This is not legal advice. As someone who lives in a state that is highly regulated, I cannot emphasize enough the need for you to advocate for yourself and make a point to know your state laws. While the school district will most likely provide you with a printed copy of the laws and regulations for home schooling, a local home schooling group can be a valuable asset when it comes to navigating your way through the system.
In North Dakota, the law specifies that a home school is specifically for a parents’ child to be taught in their own home. This is important because it means that you can only school your own children and not anyone else’s. It is also important to note that if you are a state certified teacher, you can also home school under the private school law. While home schools are exempt from compulsory attendance laws, they must fulfill the following requirements:
1. Every parent shall retain an attendance log, progress reports, annual assessments including standardized test results.
2. The parent must file an annual letter of intent with the local superintendent. The statement must be filed at least 14 days before the beginning of home school or within 14 days of establishing residency within the district.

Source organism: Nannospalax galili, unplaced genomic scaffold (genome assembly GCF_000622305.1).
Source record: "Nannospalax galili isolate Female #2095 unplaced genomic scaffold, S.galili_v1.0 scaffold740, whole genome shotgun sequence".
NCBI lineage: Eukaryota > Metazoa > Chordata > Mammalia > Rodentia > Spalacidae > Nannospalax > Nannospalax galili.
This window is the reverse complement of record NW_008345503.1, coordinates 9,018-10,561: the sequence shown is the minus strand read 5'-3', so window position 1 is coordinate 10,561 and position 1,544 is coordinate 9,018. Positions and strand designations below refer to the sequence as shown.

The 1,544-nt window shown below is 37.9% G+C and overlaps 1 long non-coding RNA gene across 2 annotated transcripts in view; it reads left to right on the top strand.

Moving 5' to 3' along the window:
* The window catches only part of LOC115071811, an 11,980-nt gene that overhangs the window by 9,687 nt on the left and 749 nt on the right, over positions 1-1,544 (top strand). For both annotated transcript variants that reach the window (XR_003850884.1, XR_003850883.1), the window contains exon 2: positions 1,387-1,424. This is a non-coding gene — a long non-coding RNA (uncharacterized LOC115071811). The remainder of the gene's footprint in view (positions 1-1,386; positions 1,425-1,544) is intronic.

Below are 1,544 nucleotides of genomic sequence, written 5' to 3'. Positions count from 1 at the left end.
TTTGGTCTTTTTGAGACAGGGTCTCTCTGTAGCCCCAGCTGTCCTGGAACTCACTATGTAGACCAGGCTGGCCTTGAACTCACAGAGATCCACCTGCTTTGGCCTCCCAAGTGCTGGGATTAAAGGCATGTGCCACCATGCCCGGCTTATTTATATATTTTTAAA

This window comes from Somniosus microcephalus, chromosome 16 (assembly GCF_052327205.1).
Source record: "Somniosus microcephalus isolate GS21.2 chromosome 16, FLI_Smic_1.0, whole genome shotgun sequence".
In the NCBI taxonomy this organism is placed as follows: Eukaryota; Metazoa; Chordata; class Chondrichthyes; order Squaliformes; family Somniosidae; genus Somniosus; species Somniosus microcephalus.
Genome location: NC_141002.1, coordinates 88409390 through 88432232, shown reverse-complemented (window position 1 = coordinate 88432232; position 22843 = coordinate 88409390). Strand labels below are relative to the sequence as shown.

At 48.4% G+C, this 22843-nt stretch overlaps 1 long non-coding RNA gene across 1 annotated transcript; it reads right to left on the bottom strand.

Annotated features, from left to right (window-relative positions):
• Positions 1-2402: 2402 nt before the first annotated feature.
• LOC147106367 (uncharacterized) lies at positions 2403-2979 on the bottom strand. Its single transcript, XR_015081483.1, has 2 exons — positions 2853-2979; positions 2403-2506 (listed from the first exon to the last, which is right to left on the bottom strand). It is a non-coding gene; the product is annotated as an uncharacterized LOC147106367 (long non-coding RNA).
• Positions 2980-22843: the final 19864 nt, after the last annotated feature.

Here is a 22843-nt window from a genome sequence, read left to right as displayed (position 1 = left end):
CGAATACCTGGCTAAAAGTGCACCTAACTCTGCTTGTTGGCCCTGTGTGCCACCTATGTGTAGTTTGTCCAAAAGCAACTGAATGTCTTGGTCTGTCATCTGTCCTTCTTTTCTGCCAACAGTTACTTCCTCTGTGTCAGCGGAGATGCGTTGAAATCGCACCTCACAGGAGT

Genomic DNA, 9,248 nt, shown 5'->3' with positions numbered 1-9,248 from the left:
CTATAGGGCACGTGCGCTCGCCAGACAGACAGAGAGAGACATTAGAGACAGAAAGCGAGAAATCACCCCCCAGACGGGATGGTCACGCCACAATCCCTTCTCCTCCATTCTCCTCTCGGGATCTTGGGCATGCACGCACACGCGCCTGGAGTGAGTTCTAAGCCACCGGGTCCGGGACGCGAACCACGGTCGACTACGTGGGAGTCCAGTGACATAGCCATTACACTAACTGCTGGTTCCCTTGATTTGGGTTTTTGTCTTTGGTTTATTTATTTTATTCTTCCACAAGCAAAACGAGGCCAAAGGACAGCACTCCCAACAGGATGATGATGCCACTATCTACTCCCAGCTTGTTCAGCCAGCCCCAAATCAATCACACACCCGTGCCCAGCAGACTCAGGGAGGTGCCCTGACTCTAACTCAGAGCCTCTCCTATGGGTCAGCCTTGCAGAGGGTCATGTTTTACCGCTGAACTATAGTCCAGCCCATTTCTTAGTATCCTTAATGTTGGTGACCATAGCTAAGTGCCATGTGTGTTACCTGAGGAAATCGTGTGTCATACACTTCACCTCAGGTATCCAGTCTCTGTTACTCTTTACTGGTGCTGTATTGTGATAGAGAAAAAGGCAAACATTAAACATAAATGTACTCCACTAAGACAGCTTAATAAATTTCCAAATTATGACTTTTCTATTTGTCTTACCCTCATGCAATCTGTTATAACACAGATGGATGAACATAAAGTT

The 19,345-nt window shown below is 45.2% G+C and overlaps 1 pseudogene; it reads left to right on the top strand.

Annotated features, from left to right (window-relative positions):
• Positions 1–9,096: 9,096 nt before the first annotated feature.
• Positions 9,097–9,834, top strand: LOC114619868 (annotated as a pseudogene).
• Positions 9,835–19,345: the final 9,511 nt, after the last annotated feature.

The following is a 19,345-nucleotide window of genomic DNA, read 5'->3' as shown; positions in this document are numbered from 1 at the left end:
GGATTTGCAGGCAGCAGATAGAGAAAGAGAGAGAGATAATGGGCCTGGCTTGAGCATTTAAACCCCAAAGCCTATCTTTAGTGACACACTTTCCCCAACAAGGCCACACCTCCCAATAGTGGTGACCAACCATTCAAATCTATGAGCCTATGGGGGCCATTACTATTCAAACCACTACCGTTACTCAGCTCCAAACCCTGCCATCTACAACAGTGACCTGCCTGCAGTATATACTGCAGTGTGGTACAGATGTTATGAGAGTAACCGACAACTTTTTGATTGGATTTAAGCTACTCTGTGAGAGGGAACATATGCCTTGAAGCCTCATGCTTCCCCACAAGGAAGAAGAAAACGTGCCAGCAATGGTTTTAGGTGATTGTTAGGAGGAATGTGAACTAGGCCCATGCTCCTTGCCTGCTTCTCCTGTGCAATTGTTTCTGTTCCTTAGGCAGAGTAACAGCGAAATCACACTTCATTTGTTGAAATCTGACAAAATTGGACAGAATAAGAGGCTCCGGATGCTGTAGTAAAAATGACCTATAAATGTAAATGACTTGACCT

3. Special needs children may be home schooled as well, but the home school has to meet special, additional requirements.
Compulsory Attendance: Ages 7 to 16.
Required Days of Instruction: Teaching must occur at least 4 hours every day, 175 days of the year.
Teacher Qualifications: There are no teacher qualifications under the home schooling law. However, to home school as a private school, you must be a state certified teacher.
Standardized Testing: Standardized testing is required in grades 4, 6, 8 and 10. The test must be administered by a state certified teacher. Results must be provided to the local superintendent. If your child gests a composite score lower than the 30th percentile, you must have a professional assessment for learning problems. You also will need to submit a plan of remediation to the local superintendent.
State Support Groups